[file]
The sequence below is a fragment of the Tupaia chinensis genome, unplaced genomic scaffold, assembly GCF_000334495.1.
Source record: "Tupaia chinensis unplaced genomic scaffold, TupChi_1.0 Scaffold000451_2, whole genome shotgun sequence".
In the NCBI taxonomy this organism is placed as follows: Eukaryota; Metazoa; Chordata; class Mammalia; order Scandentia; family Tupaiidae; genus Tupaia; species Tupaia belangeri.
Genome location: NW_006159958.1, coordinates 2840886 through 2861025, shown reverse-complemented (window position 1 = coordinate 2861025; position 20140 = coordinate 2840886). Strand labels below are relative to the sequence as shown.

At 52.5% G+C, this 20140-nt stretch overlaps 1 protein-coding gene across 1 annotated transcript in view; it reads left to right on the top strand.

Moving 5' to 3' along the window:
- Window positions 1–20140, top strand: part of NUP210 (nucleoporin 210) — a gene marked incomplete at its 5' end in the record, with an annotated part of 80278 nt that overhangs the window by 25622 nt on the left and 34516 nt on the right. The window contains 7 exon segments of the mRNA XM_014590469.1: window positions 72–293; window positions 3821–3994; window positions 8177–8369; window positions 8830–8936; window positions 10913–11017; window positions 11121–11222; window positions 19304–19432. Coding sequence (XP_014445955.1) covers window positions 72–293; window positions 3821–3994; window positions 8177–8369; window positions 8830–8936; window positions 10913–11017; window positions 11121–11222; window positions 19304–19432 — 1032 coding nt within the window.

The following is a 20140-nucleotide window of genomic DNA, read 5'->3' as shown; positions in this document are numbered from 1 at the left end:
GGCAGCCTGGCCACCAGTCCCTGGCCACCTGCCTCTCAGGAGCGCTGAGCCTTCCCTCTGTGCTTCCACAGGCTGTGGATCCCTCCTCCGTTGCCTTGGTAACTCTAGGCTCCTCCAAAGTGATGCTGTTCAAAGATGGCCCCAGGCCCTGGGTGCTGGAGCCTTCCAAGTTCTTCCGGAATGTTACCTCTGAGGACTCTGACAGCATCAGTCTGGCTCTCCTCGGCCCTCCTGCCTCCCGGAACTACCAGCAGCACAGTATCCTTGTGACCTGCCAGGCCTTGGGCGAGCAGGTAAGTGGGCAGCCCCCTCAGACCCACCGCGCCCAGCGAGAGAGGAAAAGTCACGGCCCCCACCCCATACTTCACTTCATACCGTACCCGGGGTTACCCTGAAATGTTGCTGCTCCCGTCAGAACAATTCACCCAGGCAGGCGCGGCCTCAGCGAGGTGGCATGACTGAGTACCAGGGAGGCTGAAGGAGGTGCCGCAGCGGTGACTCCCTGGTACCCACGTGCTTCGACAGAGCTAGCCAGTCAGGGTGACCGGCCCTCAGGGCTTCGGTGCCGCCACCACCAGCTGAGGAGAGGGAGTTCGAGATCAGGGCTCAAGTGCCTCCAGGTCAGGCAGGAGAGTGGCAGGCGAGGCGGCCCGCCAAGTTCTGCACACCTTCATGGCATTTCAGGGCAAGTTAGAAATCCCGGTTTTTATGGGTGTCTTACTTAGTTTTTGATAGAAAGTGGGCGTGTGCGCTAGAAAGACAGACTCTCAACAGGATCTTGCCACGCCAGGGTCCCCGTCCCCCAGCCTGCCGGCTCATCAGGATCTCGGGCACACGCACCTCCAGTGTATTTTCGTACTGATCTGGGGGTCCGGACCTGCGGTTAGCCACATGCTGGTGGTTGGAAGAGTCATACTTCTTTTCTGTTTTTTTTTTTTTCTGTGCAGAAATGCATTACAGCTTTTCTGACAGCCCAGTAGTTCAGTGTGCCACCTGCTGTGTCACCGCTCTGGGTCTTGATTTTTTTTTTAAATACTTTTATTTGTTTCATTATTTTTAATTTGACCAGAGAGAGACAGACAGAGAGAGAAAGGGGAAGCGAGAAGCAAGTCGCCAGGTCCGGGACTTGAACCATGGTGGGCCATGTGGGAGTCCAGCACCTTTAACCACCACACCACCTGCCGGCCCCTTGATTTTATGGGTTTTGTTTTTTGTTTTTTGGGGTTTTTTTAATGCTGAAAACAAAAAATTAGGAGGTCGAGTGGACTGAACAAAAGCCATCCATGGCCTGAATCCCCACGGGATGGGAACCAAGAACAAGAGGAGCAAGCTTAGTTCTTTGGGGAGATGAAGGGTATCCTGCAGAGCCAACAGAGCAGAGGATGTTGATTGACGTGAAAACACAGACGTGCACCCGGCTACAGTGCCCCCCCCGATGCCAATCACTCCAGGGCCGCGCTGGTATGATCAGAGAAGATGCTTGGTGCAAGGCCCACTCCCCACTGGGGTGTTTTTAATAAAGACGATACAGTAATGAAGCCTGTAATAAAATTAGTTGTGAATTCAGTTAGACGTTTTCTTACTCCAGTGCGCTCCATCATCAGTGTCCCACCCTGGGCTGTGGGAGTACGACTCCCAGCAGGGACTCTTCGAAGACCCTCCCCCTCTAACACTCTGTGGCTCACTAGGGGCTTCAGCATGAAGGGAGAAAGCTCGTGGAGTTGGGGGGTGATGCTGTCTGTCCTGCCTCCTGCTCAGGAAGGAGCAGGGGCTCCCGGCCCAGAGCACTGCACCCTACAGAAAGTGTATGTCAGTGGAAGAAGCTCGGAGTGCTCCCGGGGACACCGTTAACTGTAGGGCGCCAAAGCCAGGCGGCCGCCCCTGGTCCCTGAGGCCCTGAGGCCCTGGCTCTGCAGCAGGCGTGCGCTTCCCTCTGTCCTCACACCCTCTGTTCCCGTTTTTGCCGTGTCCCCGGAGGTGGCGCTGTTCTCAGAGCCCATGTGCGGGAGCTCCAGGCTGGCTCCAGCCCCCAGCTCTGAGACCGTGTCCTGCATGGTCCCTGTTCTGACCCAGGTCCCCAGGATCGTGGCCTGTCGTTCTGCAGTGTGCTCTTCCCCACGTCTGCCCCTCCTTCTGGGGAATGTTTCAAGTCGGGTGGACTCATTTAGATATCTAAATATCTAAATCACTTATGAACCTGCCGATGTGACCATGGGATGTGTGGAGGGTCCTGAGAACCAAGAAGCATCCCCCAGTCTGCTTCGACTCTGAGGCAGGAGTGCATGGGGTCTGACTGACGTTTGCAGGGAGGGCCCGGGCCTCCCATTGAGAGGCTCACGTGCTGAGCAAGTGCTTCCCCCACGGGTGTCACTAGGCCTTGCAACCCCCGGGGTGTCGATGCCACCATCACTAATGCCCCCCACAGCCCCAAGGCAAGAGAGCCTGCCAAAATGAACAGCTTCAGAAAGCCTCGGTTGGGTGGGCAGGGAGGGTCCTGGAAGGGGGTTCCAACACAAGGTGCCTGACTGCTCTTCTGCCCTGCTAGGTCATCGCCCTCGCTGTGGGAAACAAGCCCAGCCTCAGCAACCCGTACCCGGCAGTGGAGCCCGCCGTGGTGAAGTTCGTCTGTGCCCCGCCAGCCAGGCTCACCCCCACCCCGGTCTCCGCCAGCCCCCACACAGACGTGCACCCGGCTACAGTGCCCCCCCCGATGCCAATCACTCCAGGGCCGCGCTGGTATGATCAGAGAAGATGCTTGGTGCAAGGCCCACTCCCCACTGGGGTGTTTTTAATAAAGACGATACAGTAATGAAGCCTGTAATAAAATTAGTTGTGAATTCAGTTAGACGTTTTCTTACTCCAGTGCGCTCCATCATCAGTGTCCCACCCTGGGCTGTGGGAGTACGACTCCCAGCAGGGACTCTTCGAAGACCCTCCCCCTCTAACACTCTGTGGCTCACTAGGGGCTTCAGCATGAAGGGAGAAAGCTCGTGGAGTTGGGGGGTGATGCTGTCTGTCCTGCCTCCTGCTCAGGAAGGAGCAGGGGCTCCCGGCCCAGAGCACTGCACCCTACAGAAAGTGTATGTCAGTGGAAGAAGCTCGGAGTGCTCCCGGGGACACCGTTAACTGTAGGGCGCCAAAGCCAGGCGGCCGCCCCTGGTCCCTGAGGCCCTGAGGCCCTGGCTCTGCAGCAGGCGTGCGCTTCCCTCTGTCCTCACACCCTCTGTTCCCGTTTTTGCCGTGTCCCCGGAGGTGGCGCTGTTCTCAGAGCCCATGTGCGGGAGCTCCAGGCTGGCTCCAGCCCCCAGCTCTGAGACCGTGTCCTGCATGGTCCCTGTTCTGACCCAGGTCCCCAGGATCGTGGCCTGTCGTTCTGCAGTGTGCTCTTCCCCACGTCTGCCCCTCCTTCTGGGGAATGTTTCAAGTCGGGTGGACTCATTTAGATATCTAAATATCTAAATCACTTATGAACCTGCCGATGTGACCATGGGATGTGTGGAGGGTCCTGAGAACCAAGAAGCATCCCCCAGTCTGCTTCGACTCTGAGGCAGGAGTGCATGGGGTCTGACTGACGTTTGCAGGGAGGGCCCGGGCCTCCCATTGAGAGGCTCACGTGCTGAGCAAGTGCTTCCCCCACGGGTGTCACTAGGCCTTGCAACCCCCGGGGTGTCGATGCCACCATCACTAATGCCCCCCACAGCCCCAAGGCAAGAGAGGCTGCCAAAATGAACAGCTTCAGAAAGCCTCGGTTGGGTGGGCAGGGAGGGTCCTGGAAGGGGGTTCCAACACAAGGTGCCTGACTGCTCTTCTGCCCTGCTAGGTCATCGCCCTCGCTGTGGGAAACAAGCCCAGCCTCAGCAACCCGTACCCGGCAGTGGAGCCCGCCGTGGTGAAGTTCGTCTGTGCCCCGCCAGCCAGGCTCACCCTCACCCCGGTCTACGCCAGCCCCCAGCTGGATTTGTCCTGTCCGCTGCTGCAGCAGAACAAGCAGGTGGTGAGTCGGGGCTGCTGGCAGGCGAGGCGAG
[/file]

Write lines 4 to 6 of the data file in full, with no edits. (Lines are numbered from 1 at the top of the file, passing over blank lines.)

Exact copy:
Genome location: NW_006159958.1, coordinates 2840886 through 2861025, shown reverse-complemented (window position 1 = coordinate 2861025; position 20140 = coordinate 2840886). Strand labels below are relative to the sequence as shown.

At 52.5% G+C, this 20140-nt stretch overlaps 1 protein-coding gene across 1 annotated transcript in view; it reads left to right on the top strand.

Moving 5' to 3' along the window: